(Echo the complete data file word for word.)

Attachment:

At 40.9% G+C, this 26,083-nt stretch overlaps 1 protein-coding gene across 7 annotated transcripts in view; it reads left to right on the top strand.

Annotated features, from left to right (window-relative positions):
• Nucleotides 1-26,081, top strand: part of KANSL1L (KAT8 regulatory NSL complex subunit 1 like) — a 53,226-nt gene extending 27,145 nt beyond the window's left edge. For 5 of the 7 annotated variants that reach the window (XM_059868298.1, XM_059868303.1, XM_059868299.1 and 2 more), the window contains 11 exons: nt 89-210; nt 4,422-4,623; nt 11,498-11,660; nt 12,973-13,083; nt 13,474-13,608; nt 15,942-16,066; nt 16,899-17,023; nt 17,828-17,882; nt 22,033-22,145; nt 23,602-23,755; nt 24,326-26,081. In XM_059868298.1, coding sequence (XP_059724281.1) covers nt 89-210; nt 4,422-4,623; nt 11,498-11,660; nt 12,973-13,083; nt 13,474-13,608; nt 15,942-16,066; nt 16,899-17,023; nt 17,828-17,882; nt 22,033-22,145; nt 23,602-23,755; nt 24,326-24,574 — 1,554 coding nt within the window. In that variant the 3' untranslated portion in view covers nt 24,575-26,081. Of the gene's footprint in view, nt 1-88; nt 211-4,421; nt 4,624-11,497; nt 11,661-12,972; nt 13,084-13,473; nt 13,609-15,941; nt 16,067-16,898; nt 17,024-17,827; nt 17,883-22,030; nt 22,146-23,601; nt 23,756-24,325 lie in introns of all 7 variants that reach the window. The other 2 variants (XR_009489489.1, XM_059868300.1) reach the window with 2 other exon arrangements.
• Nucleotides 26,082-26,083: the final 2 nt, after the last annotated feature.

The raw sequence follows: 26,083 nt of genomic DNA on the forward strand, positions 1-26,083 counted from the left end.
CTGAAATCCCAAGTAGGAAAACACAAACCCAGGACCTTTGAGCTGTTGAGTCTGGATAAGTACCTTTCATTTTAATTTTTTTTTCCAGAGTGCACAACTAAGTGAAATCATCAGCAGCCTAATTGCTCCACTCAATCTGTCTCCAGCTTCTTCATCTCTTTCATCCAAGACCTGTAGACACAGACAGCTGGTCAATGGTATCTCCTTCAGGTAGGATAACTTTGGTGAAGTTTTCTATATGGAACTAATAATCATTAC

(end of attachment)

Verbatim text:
At 40.9% G+C, this 26,083-nt stretch overlaps 1 protein-coding gene across 7 annotated transcripts in view; it reads left to right on the top strand.

Annotated features, from left to right (window-relative positions):
• Nucleotides 1-26,081, top strand: part of KANSL1L (KAT8 regulatory NSL complex subunit 1 like) — a 53,226-nt gene extending 27,145 nt beyond the window's left edge. For 5 of the 7 annotated variants that reach the window (XM_059868298.1, XM_059868303.1, XM_059868299.1 and 2 more), the window contains 11 exons: nt 89-210; nt 4,422-4,623; nt 11,498-11,660; nt 12,973-13,083; nt 13,474-13,608; nt 15,942-16,066; nt 16,899-17,023; nt 17,828-17,882; nt 22,033-22,145; nt 23,602-23,755; nt 24,326-26,081. In XM_059868298.1, coding sequence (XP_059724281.1) covers nt 89-210; nt 4,422-4,623; nt 11,498-11,660; nt 12,973-13,083; nt 13,474-13,608; nt 15,942-16,066; nt 16,899-17,023; nt 17,828-17,882; nt 22,033-22,145; nt 23,602-23,755; nt 24,326-24,574 — 1,554 coding nt within the window. In that variant the 3' untranslated portion in view covers nt 24,575-26,081. Of the gene's footprint in view, nt 1-88; nt 211-4,421; nt 4,624-11,497; nt 11,661-12,972; nt 13,084-13,473; nt 13,609-15,941; nt 16,067-16,898; nt 17,024-17,827; nt 17,883-22,030; nt 22,146-23,601; nt 23,756-24,325 lie in introns of all 7 variants that reach the window. The other 2 variants (XR_009489489.1, XM_059868300.1) reach the window with 2 other exon arrangements.
• Nucleotides 26,082-26,083: the final 2 nt, after the last annotated feature.

The raw sequence follows: 26,083 nt of genomic DNA on the forward strand, positions 1-26,083 counted from the left end.
CTGAAATCCCAAGTAGGAAAACACAAACCCAGGACCTTTGAGCTGTTGAGTCTGGATAAGTACCTTTCATTTTAATTTTTTTTTCCAGAGTGCACAACTAAGTGAAATCATCAGCAGCCTAATTGCTCCACTCAATCTGTCTCCAGCTTCTTCATCTCTTTCATCCAAGACCTGTAGACACAGACAGCTGGTCAATGGTATCTCCTTCAGGTAGGATAACTTTGGTGAAGTTTTCTATATGGAACTAATAATCATTAC